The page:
For many of us, and for many years, the word, “insurance,” meant that we would pay for security in the form of medical and mental health care if and when there was a need. The idea seemed good because we thought we were taking care of potential high risk situations and hopefully the money we spent would produce high quality care for us and our loved ones.
In the new world of insurance, however, this idea has changed for many people. While it seems to be the case that some who were previously uninsured have been able to enroll there are almost an equal number who lost their insurance at the same time. Now, in addition to that situation, according to one report many are having real difficulty paying the premiums for their new insurances as costs have continued to rise even though the new law was supposed to reduce costs. There is some confusion, frustration, and a sense of loss for many. Many people I have spoken with are more afraid of the future now than before the law was passed.
Opponents of the Affordable Care Act are proclaiming that it will raise costs, result in rationing, and, as we have learned, many cannot retain the providers they know and trust. As I have watched all this roll out I began to wonder what the consequences will be for mental health. While there appears to be more people, families and children, who are showing clear signs of greater need for competent health there appears to be less available unless people can pay a very high premium to get it. There are more cases of depression, anxiety, addictions, autism, defiant children, and etc. In this situation, where the needs appear greater this seems to me like the haves get more and the have nots get less.
I believe the above suggests we ought to revisit the meaning of insurance and see if we can add the ideas of education, self reliance, and new approaches to mental and emotional health. Living more effectively may be the best insurance and learning to do more for ourselves may add to that. For instance, one website, FirstAnswers.com offers courses made available to users and combine these courses with coaches who provide help for less cost and if it is necessary licensed professionals are available on line. I know about this because I have helped write some of the courses. Further, the website AddPowerToTeaching.com uses the same method (i.e. providing inexpensive courses, along with coaches if people want help) where educational problems, parenting, and difficult children are concerned.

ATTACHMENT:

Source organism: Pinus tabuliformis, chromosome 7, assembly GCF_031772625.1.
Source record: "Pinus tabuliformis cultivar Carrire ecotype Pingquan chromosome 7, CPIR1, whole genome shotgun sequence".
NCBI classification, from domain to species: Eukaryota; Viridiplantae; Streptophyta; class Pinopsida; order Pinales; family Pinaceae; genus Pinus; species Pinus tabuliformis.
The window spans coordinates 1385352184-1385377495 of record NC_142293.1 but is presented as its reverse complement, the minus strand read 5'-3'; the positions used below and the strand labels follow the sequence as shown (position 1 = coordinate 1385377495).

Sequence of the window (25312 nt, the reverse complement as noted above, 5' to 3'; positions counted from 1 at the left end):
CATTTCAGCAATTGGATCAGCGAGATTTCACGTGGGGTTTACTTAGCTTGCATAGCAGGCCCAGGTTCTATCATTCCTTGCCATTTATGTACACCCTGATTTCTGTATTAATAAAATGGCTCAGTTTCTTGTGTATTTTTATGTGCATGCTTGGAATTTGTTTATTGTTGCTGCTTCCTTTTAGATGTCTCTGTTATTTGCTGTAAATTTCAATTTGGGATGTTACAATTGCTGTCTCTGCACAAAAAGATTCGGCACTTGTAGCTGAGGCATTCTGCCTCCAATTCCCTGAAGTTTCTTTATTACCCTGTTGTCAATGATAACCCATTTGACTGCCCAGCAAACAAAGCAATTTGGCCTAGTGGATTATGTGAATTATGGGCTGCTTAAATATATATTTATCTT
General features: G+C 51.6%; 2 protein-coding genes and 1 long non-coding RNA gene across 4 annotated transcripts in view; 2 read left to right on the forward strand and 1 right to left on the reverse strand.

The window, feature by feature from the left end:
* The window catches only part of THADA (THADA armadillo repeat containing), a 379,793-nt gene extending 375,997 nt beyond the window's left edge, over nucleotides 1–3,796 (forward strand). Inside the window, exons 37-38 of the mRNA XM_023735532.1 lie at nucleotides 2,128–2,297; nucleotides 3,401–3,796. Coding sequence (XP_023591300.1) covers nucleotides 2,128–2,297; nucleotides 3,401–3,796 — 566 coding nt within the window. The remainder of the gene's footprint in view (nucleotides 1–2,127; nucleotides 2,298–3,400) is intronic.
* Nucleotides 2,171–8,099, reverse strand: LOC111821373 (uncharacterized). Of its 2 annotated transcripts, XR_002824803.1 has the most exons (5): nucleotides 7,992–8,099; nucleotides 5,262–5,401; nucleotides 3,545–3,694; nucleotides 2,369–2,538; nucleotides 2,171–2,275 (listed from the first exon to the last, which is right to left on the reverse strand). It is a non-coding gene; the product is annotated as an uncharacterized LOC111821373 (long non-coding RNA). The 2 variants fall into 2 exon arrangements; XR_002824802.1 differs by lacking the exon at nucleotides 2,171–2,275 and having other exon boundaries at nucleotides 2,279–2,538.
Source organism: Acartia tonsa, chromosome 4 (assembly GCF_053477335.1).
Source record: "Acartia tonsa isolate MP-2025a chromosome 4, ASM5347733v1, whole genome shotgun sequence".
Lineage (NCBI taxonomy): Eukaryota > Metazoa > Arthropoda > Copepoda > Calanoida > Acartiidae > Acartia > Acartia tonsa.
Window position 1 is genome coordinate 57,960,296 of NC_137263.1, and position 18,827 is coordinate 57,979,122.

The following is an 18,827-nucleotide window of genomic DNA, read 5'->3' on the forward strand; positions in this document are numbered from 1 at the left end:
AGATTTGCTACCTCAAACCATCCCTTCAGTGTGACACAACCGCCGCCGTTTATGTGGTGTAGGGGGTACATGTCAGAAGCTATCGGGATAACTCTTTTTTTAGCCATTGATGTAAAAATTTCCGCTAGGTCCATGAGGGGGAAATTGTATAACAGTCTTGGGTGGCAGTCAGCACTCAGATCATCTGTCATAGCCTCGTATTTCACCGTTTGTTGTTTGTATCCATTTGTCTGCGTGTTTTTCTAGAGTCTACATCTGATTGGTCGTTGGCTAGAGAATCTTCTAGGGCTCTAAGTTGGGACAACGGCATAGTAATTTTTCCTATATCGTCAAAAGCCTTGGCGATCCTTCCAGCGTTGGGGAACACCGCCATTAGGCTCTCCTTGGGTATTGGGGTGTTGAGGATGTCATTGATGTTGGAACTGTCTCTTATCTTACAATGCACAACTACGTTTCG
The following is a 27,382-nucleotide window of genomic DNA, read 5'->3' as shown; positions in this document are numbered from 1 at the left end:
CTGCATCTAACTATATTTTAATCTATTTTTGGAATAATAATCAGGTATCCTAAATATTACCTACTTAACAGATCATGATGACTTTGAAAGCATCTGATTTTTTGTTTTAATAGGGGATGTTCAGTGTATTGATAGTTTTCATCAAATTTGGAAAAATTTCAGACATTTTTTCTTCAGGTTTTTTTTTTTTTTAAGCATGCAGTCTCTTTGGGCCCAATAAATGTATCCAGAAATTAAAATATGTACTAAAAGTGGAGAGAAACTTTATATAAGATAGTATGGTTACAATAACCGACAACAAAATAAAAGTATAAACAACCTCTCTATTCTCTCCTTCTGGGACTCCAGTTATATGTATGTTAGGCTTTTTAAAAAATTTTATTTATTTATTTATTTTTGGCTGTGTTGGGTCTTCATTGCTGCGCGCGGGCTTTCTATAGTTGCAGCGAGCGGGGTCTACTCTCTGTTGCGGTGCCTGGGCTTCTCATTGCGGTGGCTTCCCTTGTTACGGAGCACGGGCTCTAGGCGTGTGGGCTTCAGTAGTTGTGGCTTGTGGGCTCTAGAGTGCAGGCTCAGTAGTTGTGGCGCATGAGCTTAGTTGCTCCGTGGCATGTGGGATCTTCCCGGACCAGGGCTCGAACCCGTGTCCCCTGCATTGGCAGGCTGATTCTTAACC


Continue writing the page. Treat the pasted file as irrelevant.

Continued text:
It is true that we might have to read and learn on our own, but then that would be a good thing especially if we could communicate with someone who can help us follow through with what we learn.
One school teacher enrolled in a course titled “Make Yourself More Effective” and went though it herself learning what both the research and practical aids could do to enhance her teaching. People are finding and enrolling in the FirstAnswer courses and learning they can learn, apply, and solve many of their problems themselves. This will not do away with the role of professional providers of mental health services. There will always been a need for competent mental health for us and for our families if and when we need it. But, it might be possible for us to need it less often because we will gradually learn how to be more successful.
If what I am suggesting is valid, and I believe it is, then now and in the future insurance comes from educating ourselves and finding resources that enable us to do for ourselves what we have relied on others for in the past. I think this might revolutionize life for some of us and our children because we would feel more confident because we know more, solve problems ourselves, and in the process live healthier and happy lives.